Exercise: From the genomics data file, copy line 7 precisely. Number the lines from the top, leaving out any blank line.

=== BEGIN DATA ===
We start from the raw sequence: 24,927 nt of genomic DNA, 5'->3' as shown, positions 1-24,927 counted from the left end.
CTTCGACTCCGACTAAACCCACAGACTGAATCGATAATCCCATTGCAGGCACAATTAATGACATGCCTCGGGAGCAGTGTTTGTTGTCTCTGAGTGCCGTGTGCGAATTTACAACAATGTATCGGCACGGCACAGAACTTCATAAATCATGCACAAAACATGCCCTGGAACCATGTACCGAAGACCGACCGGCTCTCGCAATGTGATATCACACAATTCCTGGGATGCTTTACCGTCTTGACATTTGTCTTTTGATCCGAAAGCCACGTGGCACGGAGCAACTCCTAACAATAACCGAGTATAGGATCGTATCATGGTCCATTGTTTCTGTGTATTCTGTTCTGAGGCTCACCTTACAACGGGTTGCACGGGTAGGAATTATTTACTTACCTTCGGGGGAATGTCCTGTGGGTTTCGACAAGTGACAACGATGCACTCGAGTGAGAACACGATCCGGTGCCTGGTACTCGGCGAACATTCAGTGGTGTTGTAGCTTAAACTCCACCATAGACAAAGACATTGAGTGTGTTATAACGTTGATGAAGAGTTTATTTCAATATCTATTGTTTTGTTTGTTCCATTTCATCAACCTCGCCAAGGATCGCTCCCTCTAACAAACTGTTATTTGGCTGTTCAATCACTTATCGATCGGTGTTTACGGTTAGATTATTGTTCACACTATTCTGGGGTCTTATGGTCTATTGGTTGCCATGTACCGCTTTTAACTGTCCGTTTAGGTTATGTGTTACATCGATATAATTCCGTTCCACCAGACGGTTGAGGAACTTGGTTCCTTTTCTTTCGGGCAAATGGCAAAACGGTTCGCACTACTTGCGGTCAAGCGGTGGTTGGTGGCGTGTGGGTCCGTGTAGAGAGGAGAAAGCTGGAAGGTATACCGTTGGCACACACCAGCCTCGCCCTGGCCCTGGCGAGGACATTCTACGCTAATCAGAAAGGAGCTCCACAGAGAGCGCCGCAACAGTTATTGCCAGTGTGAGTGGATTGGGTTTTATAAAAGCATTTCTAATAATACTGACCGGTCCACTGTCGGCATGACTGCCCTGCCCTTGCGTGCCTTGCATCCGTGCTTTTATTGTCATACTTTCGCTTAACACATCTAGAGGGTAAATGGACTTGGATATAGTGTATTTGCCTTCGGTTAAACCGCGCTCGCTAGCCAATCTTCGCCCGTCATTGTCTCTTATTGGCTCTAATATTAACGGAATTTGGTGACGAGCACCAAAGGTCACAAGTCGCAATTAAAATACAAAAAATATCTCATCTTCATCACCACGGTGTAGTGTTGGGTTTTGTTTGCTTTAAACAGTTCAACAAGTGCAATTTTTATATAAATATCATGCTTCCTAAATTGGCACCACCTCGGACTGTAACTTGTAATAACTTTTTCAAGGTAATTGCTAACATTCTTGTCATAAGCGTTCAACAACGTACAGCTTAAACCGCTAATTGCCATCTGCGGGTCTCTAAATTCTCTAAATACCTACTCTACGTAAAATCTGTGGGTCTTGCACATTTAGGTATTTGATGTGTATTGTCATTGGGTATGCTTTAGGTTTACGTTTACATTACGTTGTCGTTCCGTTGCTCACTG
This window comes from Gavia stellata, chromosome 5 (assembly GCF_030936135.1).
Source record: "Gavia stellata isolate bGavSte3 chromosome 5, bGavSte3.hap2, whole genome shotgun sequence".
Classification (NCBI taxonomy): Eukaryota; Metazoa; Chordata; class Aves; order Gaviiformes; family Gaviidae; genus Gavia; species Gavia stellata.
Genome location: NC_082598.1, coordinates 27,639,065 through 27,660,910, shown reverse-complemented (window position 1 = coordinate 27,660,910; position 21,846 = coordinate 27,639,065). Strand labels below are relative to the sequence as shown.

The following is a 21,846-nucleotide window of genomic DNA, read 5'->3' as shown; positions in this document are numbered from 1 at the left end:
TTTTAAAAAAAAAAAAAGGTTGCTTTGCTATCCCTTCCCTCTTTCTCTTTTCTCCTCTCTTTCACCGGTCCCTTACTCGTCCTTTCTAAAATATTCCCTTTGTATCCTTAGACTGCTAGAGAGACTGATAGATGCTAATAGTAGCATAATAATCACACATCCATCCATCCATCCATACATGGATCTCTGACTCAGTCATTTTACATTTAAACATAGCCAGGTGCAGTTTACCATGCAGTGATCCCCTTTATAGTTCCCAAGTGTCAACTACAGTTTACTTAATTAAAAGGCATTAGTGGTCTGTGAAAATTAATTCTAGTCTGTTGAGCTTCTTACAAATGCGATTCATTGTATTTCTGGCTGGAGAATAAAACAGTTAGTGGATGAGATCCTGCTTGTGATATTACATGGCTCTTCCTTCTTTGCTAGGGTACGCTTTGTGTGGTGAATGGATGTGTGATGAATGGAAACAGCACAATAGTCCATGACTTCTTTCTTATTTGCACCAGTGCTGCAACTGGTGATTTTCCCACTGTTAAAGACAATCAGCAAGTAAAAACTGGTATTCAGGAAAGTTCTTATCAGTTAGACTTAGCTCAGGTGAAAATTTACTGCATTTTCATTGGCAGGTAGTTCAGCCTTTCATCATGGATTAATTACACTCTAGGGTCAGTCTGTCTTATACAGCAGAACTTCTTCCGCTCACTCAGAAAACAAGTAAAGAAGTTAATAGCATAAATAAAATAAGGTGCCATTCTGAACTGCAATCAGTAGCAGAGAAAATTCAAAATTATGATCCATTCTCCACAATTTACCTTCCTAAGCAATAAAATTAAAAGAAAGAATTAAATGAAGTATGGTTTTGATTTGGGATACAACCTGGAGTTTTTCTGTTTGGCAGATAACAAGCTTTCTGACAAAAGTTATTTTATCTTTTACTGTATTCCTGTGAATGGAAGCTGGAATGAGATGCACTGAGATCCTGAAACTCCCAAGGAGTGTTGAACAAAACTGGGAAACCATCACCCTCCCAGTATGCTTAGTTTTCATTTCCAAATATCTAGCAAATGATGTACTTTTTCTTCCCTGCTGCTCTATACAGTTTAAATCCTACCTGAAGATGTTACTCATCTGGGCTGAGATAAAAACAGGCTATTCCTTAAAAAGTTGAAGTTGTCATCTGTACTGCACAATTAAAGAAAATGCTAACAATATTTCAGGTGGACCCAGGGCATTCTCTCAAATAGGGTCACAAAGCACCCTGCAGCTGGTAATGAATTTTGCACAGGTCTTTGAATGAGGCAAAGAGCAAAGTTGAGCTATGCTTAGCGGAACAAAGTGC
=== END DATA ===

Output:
The following is a 21,846-nucleotide window of genomic DNA, read 5'->3' as shown; positions in this document are numbered from 1 at the left end: